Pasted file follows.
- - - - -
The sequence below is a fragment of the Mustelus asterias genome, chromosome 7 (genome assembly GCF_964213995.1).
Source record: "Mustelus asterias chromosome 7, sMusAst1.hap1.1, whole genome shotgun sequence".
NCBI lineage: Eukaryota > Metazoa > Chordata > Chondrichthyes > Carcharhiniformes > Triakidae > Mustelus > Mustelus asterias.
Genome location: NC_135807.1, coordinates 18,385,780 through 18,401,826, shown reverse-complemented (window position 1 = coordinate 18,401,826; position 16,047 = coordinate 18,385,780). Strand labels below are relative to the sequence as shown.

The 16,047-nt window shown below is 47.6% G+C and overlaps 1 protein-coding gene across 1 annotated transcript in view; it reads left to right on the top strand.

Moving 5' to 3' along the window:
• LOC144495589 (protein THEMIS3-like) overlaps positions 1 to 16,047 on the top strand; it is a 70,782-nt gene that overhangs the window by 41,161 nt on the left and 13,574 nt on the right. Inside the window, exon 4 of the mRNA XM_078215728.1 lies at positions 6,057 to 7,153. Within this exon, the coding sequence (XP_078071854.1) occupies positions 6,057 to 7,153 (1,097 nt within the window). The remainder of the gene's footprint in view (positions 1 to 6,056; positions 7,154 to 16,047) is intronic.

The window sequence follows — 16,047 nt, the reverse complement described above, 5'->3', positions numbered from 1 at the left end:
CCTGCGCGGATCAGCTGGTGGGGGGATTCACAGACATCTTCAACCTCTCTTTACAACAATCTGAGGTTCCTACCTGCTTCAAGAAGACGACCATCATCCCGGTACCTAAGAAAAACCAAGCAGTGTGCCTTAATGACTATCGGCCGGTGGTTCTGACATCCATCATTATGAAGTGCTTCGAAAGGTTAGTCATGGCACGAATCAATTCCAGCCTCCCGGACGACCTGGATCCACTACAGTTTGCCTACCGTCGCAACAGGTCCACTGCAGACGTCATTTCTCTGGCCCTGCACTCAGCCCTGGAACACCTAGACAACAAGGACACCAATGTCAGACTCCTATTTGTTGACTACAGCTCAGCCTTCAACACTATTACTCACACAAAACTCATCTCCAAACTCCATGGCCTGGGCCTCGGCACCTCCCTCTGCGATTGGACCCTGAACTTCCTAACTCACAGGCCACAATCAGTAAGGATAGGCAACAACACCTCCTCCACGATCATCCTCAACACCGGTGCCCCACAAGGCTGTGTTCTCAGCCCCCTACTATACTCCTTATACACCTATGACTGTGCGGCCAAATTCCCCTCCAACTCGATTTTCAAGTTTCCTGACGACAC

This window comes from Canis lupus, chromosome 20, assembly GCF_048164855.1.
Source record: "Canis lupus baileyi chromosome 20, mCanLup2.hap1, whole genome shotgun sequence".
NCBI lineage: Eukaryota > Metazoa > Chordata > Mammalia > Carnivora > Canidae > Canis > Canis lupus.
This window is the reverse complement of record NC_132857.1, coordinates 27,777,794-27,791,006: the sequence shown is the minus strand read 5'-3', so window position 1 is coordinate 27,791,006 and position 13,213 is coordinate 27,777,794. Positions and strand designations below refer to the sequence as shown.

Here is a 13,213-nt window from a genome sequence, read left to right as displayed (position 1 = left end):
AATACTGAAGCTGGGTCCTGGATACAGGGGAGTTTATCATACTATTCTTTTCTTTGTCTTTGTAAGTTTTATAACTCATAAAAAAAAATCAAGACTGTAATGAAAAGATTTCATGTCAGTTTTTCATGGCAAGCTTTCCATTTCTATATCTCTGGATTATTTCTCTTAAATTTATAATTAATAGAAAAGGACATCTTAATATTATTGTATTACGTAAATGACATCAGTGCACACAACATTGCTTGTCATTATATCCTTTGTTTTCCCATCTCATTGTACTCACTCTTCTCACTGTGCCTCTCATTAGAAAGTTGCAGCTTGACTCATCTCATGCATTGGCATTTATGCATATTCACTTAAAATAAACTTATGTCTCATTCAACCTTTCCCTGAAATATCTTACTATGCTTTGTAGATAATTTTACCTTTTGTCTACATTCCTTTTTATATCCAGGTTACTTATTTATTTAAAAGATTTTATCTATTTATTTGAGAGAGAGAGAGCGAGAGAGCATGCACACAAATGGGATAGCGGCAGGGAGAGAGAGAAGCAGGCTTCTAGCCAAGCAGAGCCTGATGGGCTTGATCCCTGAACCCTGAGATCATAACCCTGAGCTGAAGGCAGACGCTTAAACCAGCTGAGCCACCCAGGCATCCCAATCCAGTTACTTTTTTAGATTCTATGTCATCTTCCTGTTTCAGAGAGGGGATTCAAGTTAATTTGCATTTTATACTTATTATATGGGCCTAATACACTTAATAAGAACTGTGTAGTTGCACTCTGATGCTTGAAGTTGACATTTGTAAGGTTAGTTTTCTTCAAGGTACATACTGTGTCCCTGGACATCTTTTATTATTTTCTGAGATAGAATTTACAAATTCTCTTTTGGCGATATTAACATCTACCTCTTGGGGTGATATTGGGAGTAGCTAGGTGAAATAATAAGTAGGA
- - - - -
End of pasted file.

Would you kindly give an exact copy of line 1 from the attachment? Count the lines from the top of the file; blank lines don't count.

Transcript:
The sequence below is a fragment of the Mustelus asterias genome, chromosome 7 (genome assembly GCF_964213995.1).